Sunday night saw Hip-Hop heavyweight Yasiin Bey (formerly known as Mos Def) return to the English capital for a special performance to celebrate the tenth anniversary of his fourth studio album; ‘The Ecstatic’.  Widely seen as a return to form for the Brooklyn rapper, ‘The Ecstatic’ was branded as a masterpiece of ‘conscious and alternative hip-hop’, with its heady mix of middle-eastern and Turkish samples and powerful lyrics referencing the political malaise of the decade in which it was written.  Ten years later and the messages in the album are more relevant than ever before; the references to the War on Terror and the power structures behind it take on new meaning in the context of the Syrian civil war, the emergent Islamophobic rhetoric in Britain and the US and the political foundations on which they stand.

Yasiin’s entry to stage is slow and steady, he immediately crouches down and begins to tag the deck-stand with spray-paint.  The tag isn’t legible, but he later tells us that it says “oyster”, because apparently, he loves oysters.  Good to know.  Artwork finished, he then takes the time to scatter handfuls of petals across the stage before bounding into ‘Auditorium’ with its melancholic middle-eastern inspired riff and powerfully pensive lyrics. 

Stopping between songs, Yasiin addresses the crowd with segments of hushed poetry, the meaning behind the verses is reinforced when he raps the same lines in the following songs.  The stage design leaves a lot to be desired – static blue lights and drab backdrop – its redeeming quality is that it does complement the melancholy of some of Bey’s subject matter, and contrasts against the vibrancy of the performance.  

Though branded a celebration of ‘The Ecstatic’, this concert isn’t just a straight play-through of the album.  Bey’s other offerings seem to garner mixed response from the crowd; an eagerly anticipated rendition of his hit single ‘Ms Fat Booty’ is a definite crowd-pleaser, even with a distinctly different backing track as the foundation for Yasiin’s glued-to-the-beat flows.  On the other hand, a deliciously atmospheric cover of El Michels Affair’s ‘C.R.E.A.M’ seems to play through without recognition from the all-too-talkative crowd.  Maybe don’t go to the gig just to hear that-one-song?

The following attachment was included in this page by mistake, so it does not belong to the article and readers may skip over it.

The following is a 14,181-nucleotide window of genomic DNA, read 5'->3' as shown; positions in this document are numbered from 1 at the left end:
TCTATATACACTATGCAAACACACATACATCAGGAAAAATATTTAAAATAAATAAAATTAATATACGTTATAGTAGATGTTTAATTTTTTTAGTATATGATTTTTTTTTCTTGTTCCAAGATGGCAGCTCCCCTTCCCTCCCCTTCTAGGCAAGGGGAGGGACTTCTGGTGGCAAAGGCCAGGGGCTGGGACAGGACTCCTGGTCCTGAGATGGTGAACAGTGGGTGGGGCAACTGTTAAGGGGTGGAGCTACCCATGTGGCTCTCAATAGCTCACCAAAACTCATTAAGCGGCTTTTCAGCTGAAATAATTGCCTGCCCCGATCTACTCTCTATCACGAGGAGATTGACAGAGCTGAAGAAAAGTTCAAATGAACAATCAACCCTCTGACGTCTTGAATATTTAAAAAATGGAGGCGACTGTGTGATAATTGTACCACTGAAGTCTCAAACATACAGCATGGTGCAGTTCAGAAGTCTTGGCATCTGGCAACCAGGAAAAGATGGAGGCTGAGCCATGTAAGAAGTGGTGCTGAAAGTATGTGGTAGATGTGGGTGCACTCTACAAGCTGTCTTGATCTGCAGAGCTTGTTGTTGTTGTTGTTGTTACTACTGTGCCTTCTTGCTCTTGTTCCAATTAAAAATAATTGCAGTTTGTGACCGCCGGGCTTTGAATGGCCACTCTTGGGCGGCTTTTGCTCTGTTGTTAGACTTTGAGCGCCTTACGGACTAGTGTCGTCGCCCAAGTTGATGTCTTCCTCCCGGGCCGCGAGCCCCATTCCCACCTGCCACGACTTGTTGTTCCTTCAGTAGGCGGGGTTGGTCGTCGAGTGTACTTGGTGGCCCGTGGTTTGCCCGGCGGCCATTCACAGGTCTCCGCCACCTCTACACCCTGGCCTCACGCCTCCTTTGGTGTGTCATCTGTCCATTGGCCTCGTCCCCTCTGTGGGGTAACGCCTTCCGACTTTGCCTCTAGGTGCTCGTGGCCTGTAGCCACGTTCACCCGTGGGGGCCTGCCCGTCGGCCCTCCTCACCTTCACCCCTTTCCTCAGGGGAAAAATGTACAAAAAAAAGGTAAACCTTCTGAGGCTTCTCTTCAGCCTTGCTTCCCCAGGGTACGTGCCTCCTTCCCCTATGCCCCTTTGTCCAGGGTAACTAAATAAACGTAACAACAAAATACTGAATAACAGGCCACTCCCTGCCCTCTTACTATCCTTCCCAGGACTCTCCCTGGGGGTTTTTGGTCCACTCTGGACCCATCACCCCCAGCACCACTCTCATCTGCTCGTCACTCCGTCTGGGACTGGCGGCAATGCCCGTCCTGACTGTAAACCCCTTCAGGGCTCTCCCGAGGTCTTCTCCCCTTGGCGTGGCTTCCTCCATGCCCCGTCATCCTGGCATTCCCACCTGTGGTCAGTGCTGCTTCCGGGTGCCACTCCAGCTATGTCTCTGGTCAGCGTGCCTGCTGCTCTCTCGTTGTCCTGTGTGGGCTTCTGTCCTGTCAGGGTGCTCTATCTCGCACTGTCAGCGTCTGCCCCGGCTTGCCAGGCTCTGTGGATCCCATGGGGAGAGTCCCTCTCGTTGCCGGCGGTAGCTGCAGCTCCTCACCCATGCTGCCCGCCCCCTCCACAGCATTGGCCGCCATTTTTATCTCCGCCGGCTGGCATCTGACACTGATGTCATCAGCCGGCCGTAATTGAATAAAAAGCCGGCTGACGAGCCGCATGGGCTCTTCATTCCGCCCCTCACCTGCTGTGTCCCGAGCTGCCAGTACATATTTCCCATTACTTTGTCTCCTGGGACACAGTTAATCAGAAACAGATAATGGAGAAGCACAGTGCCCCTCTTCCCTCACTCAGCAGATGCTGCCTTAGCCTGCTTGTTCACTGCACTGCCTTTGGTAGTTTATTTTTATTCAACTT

The atmosphere continues to yo-yo between quiet, emotionally charged recitals of spoken word poems and electric energy; on more than one occasion we see Yasiin spin round at quite an impressive speed (I wasn’t sure whether to make a Ya-spin joke or a Bey-blade joke here, so I went with neither).  The energy isn’t built up in vain, however, as Yasiin delves into a fantastic reworking of ‘Rock N Roll’ with an electronic/house backing.  He calls this beat a “local rhythm” in reference to London’s rich musical culture.  The song’s message, about white appropriation of black music, takes on new meaning when juxtaposed against a euro-centric house rhythm – a genre which many of us may mistakenly attribute primarily to white or European culture when in fact, like Rock’n’Roll, it has its roots in black culture.

Yasiin Bey is a man of many talents, and his technical prowess is truly on show at this performance.  Few are able to deliver such a thought-provoking and politically-charged performance in such a fun and captivating way.  With his effortless style, razor sharp flows, and even his various forays into acting and comedy, it’s easy to see Yasiin Bey as a precursor to today’s Childish Gambino – while Donald Glover certainly shows no signs of stopping, we can only hope that Yasiin Bey carries on impressing us, hopefully even making some new music.  After all, given the dire political climate we find ourselves in, any artist who can simultaneously commentate and entertain is worth keeping around.  

Yasiin Bey plays the o2 Ritz Manchester on the 16th April and the o2 Academy Bristol on the 17th

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